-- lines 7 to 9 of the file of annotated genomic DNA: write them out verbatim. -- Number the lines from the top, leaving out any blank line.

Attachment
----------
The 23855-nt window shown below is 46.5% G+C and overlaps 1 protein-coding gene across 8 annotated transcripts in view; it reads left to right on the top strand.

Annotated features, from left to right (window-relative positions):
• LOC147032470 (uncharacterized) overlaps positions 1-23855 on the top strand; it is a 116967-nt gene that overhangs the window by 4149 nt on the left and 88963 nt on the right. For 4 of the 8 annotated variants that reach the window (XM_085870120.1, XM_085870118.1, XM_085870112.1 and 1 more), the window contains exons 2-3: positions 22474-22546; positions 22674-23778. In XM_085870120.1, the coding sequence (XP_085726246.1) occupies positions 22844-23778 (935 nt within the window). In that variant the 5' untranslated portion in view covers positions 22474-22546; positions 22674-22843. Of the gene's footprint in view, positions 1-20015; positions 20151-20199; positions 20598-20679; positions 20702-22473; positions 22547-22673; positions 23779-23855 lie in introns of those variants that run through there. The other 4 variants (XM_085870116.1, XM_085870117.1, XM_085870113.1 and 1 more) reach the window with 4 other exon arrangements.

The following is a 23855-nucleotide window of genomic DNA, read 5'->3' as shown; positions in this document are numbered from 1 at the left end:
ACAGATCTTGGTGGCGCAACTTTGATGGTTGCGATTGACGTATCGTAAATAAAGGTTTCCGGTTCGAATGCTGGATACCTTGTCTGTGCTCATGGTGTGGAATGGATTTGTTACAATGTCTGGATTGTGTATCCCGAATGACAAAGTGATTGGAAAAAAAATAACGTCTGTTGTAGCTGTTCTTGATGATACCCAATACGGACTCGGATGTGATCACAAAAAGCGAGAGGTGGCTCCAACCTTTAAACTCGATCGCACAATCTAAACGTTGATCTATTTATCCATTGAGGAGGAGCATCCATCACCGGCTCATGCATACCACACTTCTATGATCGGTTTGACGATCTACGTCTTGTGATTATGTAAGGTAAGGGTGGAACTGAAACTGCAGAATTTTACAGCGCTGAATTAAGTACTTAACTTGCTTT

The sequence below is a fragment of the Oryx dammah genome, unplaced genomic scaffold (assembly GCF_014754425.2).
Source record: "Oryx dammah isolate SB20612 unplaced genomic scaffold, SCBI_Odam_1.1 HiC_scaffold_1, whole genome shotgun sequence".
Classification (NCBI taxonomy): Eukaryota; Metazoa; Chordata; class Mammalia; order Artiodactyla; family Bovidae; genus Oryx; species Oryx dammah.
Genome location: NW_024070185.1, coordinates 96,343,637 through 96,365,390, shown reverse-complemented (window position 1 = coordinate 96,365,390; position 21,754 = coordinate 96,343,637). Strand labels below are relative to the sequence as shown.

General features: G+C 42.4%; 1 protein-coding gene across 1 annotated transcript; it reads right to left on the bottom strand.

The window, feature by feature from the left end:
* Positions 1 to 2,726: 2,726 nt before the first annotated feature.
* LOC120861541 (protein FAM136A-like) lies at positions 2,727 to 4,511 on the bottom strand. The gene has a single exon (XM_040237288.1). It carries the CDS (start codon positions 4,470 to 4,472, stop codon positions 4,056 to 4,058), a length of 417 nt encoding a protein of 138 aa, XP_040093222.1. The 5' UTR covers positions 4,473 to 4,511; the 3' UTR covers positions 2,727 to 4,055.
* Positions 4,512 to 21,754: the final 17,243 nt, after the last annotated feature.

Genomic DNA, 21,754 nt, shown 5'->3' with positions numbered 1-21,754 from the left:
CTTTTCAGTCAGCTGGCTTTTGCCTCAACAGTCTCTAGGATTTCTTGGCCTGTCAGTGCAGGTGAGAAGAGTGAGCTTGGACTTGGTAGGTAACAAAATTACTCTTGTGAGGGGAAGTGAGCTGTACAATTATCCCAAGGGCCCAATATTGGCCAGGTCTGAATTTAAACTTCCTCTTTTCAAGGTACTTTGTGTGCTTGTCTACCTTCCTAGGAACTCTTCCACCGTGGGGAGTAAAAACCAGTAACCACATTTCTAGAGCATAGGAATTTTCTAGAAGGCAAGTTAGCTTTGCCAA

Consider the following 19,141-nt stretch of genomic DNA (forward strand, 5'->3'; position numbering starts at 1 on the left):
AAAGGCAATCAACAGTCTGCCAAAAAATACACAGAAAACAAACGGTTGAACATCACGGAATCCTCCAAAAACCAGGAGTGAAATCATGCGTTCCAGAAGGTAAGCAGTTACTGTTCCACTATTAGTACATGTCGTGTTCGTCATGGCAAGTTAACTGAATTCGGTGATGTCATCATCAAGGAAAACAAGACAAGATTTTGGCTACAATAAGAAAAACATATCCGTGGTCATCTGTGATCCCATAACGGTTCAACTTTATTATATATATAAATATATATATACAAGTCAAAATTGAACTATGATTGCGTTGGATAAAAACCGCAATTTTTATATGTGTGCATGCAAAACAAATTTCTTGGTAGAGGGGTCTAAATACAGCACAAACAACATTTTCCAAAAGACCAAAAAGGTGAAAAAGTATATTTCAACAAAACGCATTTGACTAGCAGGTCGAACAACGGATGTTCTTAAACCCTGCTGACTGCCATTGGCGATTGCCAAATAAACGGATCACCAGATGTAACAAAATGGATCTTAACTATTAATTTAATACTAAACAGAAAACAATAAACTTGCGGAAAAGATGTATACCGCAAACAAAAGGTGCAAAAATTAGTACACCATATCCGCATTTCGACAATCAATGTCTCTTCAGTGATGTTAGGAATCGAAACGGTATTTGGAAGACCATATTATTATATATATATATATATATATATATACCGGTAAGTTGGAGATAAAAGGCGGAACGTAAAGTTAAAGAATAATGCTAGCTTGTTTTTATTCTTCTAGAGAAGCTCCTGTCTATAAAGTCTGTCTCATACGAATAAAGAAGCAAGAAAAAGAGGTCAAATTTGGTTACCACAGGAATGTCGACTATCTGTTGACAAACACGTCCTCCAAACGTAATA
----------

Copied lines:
Source record: "Oryx dammah isolate SB20612 unplaced genomic scaffold, SCBI_Odam_1.1 HiC_scaffold_1, whole genome shotgun sequence".
Classification (NCBI taxonomy): Eukaryota; Metazoa; Chordata; class Mammalia; order Artiodactyla; family Bovidae; genus Oryx; species Oryx dammah.
Genome location: NW_024070185.1, coordinates 96,343,637 through 96,365,390, shown reverse-complemented (window position 1 = coordinate 96,365,390; position 21,754 = coordinate 96,343,637). Strand labels below are relative to the sequence as shown.